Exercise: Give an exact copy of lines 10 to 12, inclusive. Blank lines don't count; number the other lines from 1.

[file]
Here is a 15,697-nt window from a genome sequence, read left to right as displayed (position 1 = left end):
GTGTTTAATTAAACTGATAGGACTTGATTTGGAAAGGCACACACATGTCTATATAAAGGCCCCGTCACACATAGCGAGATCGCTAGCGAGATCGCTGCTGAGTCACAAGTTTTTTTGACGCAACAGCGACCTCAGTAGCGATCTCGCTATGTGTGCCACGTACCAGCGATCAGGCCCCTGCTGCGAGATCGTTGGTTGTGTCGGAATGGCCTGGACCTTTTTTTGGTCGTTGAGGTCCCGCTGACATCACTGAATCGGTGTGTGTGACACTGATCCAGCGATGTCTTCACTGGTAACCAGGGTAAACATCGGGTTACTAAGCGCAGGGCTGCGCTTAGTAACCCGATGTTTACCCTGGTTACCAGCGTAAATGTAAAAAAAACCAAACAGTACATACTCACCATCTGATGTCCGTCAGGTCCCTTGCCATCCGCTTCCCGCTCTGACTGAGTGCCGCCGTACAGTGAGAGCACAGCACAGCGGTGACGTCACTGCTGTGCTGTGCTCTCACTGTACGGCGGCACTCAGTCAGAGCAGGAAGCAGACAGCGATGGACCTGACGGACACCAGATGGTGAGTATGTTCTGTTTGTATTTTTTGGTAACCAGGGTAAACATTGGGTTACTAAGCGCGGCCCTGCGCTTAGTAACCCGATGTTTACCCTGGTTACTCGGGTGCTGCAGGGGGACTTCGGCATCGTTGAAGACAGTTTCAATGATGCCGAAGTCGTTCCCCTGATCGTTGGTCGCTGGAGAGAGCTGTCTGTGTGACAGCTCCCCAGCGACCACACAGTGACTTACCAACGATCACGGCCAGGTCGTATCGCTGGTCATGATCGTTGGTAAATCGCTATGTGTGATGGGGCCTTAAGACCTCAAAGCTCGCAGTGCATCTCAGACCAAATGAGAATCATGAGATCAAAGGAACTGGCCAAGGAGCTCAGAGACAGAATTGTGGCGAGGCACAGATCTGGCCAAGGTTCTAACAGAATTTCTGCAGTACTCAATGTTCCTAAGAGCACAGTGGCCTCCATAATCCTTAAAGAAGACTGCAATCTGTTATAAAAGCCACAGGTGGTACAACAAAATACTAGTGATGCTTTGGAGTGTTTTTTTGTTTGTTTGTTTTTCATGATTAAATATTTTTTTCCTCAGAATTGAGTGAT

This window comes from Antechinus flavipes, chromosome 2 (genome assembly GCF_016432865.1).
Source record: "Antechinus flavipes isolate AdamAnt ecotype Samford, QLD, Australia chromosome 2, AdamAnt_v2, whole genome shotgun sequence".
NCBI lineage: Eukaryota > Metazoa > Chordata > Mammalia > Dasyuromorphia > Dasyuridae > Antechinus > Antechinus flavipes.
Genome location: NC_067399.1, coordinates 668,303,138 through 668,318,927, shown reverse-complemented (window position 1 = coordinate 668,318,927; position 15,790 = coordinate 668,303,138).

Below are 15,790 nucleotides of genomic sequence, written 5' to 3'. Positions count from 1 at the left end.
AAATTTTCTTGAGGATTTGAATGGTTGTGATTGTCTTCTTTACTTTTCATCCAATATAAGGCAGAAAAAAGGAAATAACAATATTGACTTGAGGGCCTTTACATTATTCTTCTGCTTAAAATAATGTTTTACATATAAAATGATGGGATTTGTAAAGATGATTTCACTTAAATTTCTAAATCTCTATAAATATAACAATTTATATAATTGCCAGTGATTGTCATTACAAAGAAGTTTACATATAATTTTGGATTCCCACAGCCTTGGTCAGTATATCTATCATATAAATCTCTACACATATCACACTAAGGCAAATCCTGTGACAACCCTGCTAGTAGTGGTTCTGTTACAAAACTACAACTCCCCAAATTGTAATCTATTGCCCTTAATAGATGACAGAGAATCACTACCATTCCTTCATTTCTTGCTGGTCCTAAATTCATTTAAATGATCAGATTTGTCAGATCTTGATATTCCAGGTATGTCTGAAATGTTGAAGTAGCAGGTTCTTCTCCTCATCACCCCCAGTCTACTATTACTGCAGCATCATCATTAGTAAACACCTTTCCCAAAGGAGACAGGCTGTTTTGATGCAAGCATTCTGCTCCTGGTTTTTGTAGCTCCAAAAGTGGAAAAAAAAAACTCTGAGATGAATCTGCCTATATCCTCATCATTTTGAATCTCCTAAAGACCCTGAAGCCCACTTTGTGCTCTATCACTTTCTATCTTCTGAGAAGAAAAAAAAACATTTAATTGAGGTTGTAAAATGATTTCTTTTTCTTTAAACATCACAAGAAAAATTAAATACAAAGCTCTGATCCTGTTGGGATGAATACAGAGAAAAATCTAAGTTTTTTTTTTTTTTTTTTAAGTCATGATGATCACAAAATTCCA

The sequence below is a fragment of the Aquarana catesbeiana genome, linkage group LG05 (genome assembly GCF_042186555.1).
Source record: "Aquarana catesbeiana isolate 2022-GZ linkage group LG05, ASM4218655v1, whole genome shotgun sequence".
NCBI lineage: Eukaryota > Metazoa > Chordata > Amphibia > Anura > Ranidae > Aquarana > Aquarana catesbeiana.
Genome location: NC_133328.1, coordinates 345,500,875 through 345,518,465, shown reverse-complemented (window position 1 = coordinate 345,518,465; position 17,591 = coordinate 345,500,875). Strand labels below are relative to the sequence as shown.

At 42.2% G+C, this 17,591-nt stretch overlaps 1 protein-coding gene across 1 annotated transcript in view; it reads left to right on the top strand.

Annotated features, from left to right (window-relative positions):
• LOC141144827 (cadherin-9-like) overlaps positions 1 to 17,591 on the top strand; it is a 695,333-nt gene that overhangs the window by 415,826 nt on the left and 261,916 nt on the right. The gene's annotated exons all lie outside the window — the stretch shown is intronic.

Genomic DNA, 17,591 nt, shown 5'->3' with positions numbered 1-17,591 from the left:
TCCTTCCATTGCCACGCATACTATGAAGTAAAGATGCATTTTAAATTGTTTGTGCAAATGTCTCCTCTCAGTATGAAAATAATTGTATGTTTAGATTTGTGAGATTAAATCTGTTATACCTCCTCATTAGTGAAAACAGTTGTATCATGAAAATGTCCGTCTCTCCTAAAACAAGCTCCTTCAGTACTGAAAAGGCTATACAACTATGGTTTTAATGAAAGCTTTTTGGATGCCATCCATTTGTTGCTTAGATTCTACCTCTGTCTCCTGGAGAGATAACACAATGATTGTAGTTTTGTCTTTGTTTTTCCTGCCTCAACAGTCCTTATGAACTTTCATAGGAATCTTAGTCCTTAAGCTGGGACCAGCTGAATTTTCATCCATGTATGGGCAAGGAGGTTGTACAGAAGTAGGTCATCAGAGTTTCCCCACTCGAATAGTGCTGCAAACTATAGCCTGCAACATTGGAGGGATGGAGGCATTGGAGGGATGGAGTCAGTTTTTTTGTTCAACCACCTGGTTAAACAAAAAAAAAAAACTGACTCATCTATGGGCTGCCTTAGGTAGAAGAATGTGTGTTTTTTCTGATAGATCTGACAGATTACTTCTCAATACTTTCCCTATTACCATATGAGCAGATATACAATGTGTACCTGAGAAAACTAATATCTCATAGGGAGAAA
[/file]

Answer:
Source record: "Aquarana catesbeiana isolate 2022-GZ linkage group LG05, ASM4218655v1, whole genome shotgun sequence".
NCBI lineage: Eukaryota > Metazoa > Chordata > Amphibia > Anura > Ranidae > Aquarana > Aquarana catesbeiana.
Genome location: NC_133328.1, coordinates 345,500,875 through 345,518,465, shown reverse-complemented (window position 1 = coordinate 345,518,465; position 17,591 = coordinate 345,500,875). Strand labels below are relative to the sequence as shown.